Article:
Much ink has been spilled over how to start a novel. We’ve all heard about the importance of a compelling hook in the first five pages. Here’s more on writing the beginning: Writing the First Chapter. But how to end a story is just as important. In fact, if you want to have a career as a writer, that is, you want people to buy your next book and the next, you need to end your novel well. If you give your reader a satisfying finale, you will be remembered as a good storyteller. If you know to end a novel, you are much more likely to sell your book.
The End Has to Make Sense
This first point probably seems obvious, but we’ve all watched season finales, read books, or seen movies where the ending was atrocious. Sometimes you can tell the writers got themselves so far into left field that they didn’t know where to go. Other times the loose ends are left dangling to the point that the entire plot feels like it was pointless. My least favorite mistake is when they force a character to completely change their personality to force an ending. See? Lots of times endings don’t make sense.
Therefore, your ending should. It should stem from the needs and wants of your character, from their trials and growth, and it should make sense…yet be surprising. (I never said this was easy.) Even genres like romance, where a happy ending is a guarantee, need suspense about how exactly everything is going to work out. Just make sure it comes organically from the plot and characters you wrote about in the previous three hundred pages.
Don’t Be Cheap
Adjacent to “it has to make sense,” don’t rely on cheap tricks for your ending. It should go without saying that the whole thing wasn’t a dream. If you wrote about it for 90,000 words, it happened. Find another ending. Don’t rely on coincidence, luck, or anything random either. The lovers shouldn’t just happen to reunite at the airport. They should be there for a reason. The detective can get lucky about clues, but she has to put two and two together herself. Make your characters earn whatever ending they get.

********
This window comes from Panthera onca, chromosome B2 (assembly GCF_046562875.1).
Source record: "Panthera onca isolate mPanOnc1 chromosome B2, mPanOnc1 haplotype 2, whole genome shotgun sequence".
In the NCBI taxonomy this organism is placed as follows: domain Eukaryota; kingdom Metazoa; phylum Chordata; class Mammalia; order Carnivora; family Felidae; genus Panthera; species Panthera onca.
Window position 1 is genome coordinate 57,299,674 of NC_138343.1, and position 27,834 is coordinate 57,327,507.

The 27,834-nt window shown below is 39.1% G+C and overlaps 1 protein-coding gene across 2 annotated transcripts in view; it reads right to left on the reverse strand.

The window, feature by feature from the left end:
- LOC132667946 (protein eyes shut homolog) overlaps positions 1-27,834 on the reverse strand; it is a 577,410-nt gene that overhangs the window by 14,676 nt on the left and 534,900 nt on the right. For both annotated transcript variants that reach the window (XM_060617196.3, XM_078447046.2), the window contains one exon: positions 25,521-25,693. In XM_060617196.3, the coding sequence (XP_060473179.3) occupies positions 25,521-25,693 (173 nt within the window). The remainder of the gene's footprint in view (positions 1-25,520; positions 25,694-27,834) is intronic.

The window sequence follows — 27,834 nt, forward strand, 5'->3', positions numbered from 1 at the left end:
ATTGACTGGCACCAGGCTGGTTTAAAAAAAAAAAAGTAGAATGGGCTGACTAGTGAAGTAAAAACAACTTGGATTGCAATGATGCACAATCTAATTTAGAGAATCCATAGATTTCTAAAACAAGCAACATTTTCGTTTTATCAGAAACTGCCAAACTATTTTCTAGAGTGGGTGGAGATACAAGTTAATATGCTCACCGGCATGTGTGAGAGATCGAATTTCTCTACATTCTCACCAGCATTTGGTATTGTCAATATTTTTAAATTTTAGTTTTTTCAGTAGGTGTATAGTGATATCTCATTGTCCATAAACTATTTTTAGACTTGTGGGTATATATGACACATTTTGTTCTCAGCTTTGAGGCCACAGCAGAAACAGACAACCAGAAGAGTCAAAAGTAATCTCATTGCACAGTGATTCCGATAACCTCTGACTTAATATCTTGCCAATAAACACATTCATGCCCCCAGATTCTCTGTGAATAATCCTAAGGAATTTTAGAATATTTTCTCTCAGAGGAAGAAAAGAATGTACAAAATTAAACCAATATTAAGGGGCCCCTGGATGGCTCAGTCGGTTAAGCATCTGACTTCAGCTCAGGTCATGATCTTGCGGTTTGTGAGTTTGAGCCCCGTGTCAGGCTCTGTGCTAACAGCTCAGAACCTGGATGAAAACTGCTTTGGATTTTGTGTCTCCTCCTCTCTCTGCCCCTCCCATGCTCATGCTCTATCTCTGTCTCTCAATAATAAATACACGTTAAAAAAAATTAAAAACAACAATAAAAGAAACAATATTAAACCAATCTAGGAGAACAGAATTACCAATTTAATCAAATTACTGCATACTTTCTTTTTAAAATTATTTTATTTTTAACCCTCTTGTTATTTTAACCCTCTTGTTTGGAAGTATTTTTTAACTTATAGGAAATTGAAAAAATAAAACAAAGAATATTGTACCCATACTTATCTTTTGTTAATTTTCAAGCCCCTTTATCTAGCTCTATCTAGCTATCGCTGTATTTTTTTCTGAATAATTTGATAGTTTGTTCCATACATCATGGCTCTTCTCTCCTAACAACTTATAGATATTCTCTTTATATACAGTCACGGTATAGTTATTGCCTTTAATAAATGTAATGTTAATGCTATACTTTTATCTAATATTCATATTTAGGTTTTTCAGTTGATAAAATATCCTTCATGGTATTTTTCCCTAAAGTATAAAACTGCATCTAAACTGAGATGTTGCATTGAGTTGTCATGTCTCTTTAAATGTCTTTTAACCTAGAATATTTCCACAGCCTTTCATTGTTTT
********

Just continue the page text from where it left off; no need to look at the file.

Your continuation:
Make the End Thematic
Sometimes your theme is hard to grasp when you start a book, but by the end, you probably realize that you do have a theme. When your protagonist emerges from his trials, something will have changed in him. He will likely see the world in a new way. This is part of your theme, and if you can end with plot, characterization, etc, coming full circle, you are winning.
Wrap Up Loose Ends
If you started a plot thread, you have to sew it up by the time you write The End. That might sound obvious, but it’s very easy to get yourself tangled up in short term plot solutions that become issues at the end. Think about soap operas. Everyone’s grandma is really a mob boss, and there are so many secret babies, nobody is really pregnant. That works for soaps because the story never ends. It’s on-going. However, a book does end, and it needs to be wrapped up. Nothing annoys readers more than when an author just lets entire plot points drop.
Nailing your ending leaves readers with a sweet taste in their mouth. It makes them want to read whatever you write next. If you don’t know where you’re going when you start your book, you can always go back and drop clues and hints once you know how it finishes. It’s okay to reverse engineer your story, to some degree. Although how you start your story hooks readers, it’s how you end that determines if you have a book or just an idea. If you’re looking to get published, you need a satisfying ending.